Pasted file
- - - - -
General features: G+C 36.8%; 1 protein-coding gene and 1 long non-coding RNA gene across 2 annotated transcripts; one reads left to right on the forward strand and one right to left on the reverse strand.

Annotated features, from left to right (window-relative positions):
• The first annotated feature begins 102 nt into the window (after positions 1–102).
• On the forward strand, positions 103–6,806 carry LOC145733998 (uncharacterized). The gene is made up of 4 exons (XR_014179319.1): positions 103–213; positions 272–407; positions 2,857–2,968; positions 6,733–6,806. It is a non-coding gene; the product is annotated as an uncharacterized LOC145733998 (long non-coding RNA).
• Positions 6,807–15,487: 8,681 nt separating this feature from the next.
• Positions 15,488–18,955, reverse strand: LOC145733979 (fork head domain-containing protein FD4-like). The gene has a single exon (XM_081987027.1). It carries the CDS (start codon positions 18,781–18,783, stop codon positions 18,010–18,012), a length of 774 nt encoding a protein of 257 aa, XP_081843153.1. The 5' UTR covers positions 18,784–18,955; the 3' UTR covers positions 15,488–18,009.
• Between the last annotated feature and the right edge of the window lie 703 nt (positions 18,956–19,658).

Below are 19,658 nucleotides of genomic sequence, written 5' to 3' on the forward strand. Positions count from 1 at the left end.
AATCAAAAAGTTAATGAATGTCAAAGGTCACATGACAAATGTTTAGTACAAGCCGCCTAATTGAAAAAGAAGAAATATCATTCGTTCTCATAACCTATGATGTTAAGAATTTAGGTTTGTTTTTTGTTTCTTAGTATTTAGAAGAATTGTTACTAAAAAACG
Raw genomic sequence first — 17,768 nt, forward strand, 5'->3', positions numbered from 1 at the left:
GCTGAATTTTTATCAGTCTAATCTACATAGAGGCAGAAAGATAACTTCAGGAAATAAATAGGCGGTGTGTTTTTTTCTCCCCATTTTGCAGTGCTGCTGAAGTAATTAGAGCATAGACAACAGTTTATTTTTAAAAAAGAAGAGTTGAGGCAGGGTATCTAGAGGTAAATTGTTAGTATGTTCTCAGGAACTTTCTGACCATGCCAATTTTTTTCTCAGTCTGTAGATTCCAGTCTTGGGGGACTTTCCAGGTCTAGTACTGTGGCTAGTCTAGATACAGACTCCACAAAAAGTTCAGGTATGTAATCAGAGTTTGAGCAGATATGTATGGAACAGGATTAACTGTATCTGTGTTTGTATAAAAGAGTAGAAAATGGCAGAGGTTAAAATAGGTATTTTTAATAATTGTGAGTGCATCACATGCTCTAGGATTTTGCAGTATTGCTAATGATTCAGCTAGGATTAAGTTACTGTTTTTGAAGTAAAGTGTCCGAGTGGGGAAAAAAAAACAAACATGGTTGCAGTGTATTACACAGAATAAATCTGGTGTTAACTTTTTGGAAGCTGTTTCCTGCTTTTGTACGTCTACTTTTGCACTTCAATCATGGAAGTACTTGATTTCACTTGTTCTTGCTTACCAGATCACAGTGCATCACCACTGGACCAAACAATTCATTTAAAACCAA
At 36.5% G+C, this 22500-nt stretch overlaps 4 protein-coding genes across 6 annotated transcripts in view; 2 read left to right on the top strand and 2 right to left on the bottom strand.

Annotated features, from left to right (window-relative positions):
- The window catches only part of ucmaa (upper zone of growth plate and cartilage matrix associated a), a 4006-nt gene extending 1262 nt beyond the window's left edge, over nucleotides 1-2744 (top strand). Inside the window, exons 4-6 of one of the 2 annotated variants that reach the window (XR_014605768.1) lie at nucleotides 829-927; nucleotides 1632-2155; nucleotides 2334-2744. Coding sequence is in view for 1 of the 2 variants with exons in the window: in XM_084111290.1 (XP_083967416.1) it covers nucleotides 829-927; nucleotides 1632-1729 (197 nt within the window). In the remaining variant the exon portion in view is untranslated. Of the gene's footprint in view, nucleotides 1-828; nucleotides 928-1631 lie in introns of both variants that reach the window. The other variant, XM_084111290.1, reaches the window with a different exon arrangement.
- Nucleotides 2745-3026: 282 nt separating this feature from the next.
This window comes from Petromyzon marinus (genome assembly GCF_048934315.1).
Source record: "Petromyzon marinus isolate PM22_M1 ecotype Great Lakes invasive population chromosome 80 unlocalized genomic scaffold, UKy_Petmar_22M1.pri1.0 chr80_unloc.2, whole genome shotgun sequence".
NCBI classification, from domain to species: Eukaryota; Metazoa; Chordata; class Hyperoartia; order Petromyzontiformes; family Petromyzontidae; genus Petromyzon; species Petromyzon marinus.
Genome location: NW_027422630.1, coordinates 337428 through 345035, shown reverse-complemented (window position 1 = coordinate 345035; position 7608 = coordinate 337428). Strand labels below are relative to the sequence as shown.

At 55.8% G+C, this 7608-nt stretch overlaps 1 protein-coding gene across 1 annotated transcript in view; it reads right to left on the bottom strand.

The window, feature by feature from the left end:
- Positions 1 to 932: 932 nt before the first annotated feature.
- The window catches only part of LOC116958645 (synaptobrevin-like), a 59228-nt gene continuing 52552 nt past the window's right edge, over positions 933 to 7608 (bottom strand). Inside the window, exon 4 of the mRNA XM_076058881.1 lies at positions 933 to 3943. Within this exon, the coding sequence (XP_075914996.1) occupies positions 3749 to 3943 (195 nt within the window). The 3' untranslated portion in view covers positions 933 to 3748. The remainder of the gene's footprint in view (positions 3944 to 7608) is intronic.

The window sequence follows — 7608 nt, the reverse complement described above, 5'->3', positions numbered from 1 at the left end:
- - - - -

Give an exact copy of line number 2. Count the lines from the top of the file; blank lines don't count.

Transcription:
Annotated features, from left to right (window-relative positions):